With so much hedging opportunity unleashed by the new products, many now instinctively consider it prudent for companies to hedge against financial risk. The rationale is that well-constructed hedging will dampen the uncertainty of not knowing which way a market will move or which counterparty will or will not maintain solvency. This, in turn, it is thought, will free a company to concentrate on operations­-something that a company presumably controls.

Hedging, however, must be considered in context. A practical consideration is that hedge products are not free. They cost either money (a premium) or an opportunity for maximum gain (downside protection can be bought with upside limitation), as the risk transferee expects some form of compensation. Also, running hedges of financial positions is not commonly simple and can require significant attention and expertise. This can be especially so when the hedger is required to provide collateral, an often complicated process to manage. Additionally, hedging products themselves produce various forms of risk, such as the all-important credit risk of the counterparty.

Hedging can also be challenged conceptually. It could be said to be wasteful if it were used to flatten a short-term volatility that, in the long­run, proved not meaningful. More esoterically, it could be thought of as speculative because it arguably is founded on an anticipation of unfavorable developments. These approaches are not necessarily convincing, and might be somewhat counterintuitive, but the essential message that hedging might not serve the corporate mission should be taken seriously.

 

Directors Should Pay Attention

Whether hedging truly provides net enterprise value is an open question. The answer likely varies from scenario to scenario and can depend on a company's outlook, operations, exposures and costs, much of which can be unique. Nonetheless, combine the striking advances in financial risk management with the typical legal obligations of directors and you may have a requirement for directors to make actual and informed decisions about whether to hedge.

While there may--or may not--be good reasons for failure to hedge, there are far fewer good reasons for failure to consider hedging thoughtfully. It is true that hedging is sometimes regarded as exotic. That, however, fails to account for progress--today, the use of hedge products is almost commonplace. It also is true that hedging can be complex, but duty of care requires directors to defeat complexity with appropriate study.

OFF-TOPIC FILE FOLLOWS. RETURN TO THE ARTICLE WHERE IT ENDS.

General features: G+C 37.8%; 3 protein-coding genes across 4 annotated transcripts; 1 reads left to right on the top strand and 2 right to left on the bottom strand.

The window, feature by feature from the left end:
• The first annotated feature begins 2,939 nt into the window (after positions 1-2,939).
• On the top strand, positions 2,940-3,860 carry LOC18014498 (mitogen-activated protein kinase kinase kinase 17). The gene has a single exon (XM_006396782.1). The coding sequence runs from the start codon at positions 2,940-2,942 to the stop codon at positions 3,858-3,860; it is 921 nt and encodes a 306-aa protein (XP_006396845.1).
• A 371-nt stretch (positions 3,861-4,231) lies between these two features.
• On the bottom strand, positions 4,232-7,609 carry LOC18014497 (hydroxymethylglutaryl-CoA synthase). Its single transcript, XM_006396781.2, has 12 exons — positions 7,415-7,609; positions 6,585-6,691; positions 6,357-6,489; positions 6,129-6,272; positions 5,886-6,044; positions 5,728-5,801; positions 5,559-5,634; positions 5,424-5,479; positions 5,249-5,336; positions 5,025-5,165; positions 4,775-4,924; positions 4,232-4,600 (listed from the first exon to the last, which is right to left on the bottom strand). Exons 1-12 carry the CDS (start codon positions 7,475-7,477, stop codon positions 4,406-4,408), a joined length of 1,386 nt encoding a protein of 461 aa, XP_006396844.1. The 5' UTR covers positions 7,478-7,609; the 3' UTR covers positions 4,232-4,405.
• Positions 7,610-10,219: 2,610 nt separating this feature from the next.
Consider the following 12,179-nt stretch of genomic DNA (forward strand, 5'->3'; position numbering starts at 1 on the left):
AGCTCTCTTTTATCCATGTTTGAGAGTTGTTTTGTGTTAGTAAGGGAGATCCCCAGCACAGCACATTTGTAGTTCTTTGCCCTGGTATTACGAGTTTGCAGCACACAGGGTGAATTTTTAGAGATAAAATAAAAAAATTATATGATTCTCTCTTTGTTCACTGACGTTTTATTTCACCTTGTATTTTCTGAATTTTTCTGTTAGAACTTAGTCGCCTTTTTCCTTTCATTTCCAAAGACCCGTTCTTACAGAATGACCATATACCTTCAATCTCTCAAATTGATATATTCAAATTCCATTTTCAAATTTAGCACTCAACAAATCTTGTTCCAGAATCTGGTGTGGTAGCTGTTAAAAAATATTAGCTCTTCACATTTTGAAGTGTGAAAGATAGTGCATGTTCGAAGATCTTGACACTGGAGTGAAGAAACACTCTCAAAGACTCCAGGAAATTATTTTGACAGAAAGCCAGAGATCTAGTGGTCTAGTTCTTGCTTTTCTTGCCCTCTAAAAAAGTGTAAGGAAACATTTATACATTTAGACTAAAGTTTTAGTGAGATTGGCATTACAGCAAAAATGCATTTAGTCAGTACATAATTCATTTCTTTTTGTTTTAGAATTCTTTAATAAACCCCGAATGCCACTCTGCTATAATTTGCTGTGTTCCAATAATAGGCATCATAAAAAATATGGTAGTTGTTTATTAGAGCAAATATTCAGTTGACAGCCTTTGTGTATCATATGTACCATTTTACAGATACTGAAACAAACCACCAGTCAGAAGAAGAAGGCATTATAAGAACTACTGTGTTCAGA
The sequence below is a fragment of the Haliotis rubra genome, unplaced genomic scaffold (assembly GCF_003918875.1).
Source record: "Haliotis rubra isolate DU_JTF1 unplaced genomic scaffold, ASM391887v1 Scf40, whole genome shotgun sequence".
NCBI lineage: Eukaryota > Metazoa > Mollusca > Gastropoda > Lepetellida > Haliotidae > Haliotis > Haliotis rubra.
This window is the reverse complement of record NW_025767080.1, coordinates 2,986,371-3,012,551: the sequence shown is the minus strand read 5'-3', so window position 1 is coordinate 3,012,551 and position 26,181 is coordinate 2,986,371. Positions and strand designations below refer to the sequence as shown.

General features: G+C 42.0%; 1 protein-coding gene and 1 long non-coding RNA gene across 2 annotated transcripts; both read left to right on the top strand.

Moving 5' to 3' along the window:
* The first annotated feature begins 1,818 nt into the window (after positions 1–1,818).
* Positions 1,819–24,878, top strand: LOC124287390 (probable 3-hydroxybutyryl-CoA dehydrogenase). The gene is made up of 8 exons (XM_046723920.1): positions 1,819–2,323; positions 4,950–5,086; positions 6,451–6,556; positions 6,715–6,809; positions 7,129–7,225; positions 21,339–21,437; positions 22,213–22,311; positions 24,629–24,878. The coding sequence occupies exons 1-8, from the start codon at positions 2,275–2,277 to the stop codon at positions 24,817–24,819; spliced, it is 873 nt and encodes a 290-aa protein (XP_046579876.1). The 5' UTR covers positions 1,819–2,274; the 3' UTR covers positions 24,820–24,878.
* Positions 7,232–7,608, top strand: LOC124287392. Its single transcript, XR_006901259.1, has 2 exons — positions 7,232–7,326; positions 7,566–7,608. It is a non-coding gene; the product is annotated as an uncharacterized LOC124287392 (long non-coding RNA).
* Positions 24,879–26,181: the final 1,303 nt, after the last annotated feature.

Conceivably, directors might neglect inquiry into hedging opportunities if taking up these opportunities would work against shareholder interests. Some shareholders could prefer that their company not hedge because they are adequately diversified at their portfolio level or want exposure to the financial risks that the company naturally faces. Beware. A possible misalignment of shareholder and company or other stakeholder interests could place directors in jeopardy.

In jurisdictions where directors owe fiduciary obligations primarily to the company, shareholder preferences will not easily override company interests. In jurisdictions where directors' fiduciary obligations run significantly to shareholders as well, a tension between the welfare of shareholders and that of the company may well be exposed, with a resolution not necessarily predictable nor, for that matter, straightforward. Finally, in jurisdictions where directors of insolvent or near insolvent companies owe fiduciary obligations to creditors, shareholder interests can edge toward unimportant if insolvency conditions exist.

Risk management techniques have evolved quickly and spectacularly and directors need to adjust. It certainly is not a given that hedging financial risk is a fiduciary must--one can imagine many circumstances that justify a declination to hedge. But, it will be hard to endorse a failure by directors to consider hedging genuinely. Hedging is too significant and too available to pretend that it is not worth a good look.

Norman Feder

This week's Learning Curve was written by Norman Menachem Feder, partner and head of the international department at the law firm of Caspi & Co. in Tel Aviv. Derivatives Weekis now accepting submissions from industry professionals for the Learning Curve® section. For details and guidelines on writing a Learning Curve®, please call Jeremy Carterin London at 44-20-7303-1753, Karen Brettellin New York at 212 224 3269 or Matthew Tremblayin Hong Kong at 852-2912-8097.